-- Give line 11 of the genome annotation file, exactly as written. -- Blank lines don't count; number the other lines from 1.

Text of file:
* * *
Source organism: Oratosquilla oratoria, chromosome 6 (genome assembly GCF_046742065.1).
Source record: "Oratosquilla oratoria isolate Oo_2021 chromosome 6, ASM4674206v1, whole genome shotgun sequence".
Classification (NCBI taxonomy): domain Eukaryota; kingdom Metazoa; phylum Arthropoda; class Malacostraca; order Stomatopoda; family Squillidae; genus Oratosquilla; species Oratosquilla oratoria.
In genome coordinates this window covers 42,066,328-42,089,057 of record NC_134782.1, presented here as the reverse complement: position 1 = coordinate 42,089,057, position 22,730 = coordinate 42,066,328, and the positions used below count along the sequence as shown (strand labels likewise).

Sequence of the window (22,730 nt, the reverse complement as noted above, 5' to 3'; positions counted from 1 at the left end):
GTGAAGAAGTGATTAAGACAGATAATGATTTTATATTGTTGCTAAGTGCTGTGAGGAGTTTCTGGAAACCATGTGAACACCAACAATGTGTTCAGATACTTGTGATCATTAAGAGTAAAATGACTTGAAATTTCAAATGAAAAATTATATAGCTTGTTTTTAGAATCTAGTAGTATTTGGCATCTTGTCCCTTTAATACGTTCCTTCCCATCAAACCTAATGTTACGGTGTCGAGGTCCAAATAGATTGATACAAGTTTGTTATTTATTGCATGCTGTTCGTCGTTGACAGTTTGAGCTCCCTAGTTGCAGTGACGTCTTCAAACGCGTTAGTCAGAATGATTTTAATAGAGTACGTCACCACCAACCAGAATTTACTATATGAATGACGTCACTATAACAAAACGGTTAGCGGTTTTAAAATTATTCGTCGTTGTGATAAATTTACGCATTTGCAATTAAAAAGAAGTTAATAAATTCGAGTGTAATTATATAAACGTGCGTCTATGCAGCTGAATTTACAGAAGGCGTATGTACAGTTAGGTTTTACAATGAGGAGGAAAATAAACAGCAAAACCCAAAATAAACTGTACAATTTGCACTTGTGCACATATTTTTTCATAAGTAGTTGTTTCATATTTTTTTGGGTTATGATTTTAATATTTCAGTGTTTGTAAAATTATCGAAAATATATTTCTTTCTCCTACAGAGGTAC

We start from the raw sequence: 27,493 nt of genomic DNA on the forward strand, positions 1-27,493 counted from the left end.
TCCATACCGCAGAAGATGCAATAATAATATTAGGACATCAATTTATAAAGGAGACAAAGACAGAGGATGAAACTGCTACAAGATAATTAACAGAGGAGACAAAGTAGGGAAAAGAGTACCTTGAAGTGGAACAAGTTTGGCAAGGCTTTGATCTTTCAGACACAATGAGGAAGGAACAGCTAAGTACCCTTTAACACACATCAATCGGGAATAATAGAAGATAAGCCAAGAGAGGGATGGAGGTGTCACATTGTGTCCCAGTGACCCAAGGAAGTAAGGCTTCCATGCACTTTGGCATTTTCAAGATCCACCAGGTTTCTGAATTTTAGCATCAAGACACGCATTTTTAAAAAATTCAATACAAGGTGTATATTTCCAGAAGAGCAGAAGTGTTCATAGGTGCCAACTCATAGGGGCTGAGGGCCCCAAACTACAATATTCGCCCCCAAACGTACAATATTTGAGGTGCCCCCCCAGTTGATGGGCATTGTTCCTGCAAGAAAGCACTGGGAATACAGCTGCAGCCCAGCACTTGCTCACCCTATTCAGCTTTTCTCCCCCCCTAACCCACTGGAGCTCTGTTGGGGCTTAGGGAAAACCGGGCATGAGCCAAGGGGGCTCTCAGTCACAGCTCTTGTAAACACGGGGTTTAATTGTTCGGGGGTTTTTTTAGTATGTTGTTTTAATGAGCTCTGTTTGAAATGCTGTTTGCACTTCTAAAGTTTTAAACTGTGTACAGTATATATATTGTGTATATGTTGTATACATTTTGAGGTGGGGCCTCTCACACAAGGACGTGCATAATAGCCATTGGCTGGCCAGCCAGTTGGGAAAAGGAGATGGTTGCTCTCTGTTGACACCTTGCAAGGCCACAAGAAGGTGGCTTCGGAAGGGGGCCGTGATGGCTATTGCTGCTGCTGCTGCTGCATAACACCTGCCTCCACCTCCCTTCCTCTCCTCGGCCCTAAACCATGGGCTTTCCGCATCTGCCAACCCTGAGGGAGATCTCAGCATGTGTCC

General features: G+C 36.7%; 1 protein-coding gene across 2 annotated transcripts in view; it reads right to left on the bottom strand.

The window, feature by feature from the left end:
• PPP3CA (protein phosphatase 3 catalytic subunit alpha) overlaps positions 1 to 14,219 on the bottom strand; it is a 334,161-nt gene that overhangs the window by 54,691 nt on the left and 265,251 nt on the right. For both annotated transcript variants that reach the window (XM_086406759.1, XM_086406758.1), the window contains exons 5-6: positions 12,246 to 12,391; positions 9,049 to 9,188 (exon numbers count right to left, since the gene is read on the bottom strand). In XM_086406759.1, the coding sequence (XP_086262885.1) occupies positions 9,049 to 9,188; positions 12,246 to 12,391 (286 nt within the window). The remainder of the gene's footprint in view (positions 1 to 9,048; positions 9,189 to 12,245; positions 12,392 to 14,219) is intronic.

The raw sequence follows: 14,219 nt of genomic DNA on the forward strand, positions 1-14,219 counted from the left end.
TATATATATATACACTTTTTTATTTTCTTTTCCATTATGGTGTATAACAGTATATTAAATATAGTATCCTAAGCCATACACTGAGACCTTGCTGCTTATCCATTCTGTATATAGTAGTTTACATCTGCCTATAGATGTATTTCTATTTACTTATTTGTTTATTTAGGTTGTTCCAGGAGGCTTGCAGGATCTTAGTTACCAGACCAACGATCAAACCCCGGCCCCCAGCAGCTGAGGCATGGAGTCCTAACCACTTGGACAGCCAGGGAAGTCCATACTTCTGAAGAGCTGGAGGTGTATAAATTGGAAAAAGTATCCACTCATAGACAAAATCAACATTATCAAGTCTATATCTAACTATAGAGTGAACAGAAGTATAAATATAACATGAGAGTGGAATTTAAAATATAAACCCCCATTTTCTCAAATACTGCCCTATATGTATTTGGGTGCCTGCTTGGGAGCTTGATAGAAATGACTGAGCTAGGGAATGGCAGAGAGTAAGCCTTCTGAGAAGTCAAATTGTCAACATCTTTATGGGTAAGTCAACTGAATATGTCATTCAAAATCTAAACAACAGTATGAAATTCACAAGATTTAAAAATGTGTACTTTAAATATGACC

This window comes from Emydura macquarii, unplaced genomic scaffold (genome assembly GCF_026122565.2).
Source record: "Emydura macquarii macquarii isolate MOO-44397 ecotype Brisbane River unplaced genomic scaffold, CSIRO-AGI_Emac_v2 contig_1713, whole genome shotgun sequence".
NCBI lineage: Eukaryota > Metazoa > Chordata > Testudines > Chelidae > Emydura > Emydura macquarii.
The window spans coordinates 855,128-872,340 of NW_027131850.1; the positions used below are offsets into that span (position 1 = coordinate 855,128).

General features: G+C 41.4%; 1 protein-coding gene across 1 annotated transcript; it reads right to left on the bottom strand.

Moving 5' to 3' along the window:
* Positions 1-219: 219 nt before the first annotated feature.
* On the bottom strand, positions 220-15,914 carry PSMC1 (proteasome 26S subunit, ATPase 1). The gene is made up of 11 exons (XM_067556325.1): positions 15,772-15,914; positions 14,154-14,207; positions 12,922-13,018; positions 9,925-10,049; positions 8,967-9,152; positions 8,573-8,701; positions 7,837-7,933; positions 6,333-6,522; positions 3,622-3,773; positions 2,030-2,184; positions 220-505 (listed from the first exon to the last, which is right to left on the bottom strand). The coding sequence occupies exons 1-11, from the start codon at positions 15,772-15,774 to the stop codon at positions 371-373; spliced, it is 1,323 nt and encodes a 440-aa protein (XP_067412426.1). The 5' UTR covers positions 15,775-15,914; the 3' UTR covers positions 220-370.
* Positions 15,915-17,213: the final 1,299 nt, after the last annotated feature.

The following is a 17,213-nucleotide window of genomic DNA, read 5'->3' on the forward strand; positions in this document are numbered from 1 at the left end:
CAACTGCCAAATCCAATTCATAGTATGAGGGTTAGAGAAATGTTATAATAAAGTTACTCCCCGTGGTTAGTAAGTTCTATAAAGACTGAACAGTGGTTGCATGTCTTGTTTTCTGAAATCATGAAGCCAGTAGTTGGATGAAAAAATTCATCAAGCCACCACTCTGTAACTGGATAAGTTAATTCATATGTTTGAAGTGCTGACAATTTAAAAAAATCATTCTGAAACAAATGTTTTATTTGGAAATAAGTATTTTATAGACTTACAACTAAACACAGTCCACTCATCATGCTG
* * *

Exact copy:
• PPP3CA (protein phosphatase 3 catalytic subunit alpha) overlaps positions 1 to 14,219 on the bottom strand; it is a 334,161-nt gene that overhangs the window by 54,691 nt on the left and 265,251 nt on the right. For both annotated transcript variants that reach the window (XM_086406759.1, XM_086406758.1), the window contains exons 5-6: positions 12,246 to 12,391; positions 9,049 to 9,188 (exon numbers count right to left, since the gene is read on the bottom strand). In XM_086406759.1, the coding sequence (XP_086262885.1) occupies positions 9,049 to 9,188; positions 12,246 to 12,391 (286 nt within the window). The remainder of the gene's footprint in view (positions 1 to 9,048; positions 9,189 to 12,245; positions 12,392 to 14,219) is intronic.